Better Work Together

A photo of the book

There is a trickle of human energy going into solving the greatest challenges of our time. How do we turn it into a river?

Better Work Together is a book about Enspiral, a network of businesses and organisations pursuing the mission “More People Working on Stuff That Matters”.

After pre-ordering the book during a crowd-funding campaign, it appeared in my mailbox with serendipitous timing, a few weeks before I left my job.

What is Enspiral?

I’ve been thinking a bit recently about how hard it is to explain something when people don’t already have a pre-existing mental model for that thing. When I tell people I quit my job, the question on their lips is “what’s next?” And the answer is I am looking for the thing that is next. I can sense that thing, but I cannot name it. To understand more, you have to know about my life experience, desires and perspective on the world.

(I did try to set this out a few years ago, although my outlook is always changing.)

So what is Enspiral? It’s hard to answer because we don’t have a mental model for what kind of thing an Enspiral is. It’s also constantly evolving, and is many things to many people.

This book seeks to answer the question through a collection of essays and reflections written by different people within the Enspiral network. Some of them are more fact-based, setting out the mechanics of how certain aspects of the organisation operate and fit together. Others are more focused on the values and visions which create the glue to bind the pieces.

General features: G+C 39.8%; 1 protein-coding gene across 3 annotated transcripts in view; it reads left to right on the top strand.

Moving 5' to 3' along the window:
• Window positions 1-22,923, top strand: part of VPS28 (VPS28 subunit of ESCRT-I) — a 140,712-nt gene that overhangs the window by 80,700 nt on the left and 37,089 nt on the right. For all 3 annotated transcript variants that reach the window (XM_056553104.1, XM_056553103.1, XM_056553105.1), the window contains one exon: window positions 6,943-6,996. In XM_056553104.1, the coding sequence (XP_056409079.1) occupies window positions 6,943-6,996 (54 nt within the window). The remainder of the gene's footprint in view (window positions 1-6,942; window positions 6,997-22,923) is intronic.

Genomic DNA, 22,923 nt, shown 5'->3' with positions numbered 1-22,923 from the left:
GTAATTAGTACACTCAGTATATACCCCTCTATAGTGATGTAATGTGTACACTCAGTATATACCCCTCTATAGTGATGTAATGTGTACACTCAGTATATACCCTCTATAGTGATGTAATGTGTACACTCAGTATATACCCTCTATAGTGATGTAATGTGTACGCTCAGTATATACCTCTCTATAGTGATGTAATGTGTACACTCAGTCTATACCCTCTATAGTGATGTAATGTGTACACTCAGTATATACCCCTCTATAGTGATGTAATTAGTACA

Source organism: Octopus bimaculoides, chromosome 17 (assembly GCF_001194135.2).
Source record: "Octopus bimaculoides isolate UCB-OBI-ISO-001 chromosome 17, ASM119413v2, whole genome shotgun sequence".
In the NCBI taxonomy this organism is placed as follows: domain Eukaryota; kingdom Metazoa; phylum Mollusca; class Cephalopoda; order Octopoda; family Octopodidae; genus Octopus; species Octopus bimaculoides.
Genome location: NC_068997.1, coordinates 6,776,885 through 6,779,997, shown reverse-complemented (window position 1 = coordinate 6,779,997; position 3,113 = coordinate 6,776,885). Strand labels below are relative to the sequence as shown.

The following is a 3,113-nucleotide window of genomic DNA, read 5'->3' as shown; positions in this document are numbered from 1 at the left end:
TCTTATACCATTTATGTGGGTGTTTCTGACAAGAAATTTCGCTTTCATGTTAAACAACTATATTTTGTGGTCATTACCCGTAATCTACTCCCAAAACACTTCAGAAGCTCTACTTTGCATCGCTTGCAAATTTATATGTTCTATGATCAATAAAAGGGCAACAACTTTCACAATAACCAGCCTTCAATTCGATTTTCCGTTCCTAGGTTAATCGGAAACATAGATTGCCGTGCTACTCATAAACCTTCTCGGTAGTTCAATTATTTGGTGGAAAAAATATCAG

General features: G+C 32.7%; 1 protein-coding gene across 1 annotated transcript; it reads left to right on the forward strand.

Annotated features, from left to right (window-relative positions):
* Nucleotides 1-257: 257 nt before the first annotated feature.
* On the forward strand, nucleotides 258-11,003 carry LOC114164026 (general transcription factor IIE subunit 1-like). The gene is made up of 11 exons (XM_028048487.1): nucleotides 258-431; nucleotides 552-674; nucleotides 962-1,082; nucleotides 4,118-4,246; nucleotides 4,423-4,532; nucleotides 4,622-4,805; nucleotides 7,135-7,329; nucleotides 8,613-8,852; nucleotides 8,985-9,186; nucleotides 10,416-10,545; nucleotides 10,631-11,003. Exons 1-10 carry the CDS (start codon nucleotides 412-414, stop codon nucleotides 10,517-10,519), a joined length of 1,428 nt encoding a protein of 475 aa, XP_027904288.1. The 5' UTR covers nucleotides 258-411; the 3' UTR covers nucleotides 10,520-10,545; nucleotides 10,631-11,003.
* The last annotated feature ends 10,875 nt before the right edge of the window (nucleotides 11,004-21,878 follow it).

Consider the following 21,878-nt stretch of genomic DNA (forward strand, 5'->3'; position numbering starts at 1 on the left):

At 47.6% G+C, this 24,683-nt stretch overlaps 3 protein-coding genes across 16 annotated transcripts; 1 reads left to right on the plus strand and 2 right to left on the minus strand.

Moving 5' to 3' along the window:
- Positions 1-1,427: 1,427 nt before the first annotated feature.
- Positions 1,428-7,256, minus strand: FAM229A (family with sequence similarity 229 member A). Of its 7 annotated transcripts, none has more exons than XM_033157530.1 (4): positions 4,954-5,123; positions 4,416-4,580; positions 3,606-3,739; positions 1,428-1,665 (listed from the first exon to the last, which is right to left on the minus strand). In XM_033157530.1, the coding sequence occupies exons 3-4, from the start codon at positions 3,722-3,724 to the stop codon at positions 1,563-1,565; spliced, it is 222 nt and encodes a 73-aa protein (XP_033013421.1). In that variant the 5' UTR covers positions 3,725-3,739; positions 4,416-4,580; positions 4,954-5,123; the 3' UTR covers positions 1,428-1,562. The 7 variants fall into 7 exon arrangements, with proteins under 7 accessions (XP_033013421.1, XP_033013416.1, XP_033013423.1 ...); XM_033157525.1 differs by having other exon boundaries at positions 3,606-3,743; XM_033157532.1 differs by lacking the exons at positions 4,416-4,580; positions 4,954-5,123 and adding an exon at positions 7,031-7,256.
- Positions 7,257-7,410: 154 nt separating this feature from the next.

It’s a reminder that a more human world is possible. It’s a rebellious ‘no’ to the status quo. It’s an earnest attempt at hacking the normal way we work in society. It’s a prioritisation of the important parts of being human. And it’s a reminder that together we can create islands of sanity, networks of trust and hope, and new organisations that practise what they preach. In Enspiral, it’s the being, and not just the doing, that is important.

Here’s a brief overview of the book:


This is an essay also available online which Douglas Rushkoff wrote when he interviewed Susan Basterfield and Anthony Cabraal about the book for his Team Human podcast. It basically makes the point that if we want to see a different world, our first task to to find others who share our values, with whom we can develop ideas together, rather than sitting alone dreaming up some ‘perfect plan’ and then looking for people to join us.

Solidarity is not the result of world-changingly good ideas, it is the cause.

1. More people working on stuff that matters

Joshua Vial recounts how Enspiral got started back in 2010, and some of the principles that have emerged over the years: prioritising relationships, a culture of experimentation and distributing leadership.

Early on, I realised that by far the most important thing at Enspiral was our relationships with each other. If we lose all our money and businesses but keep our relationships, then we can build it all again.

2. Evolving Enspiral

Alanna Irving writes about how she joined the Enspiral network, building the Enspiral Foundation which holds it all together, and ‘leadership which grows leadership’.

3. A radically good livelihood

Susan Basterfield shares her story of growing up in the US, riding the boom in London, moving to New Zealand, losing faith in the corporate world and then finding Enspiral.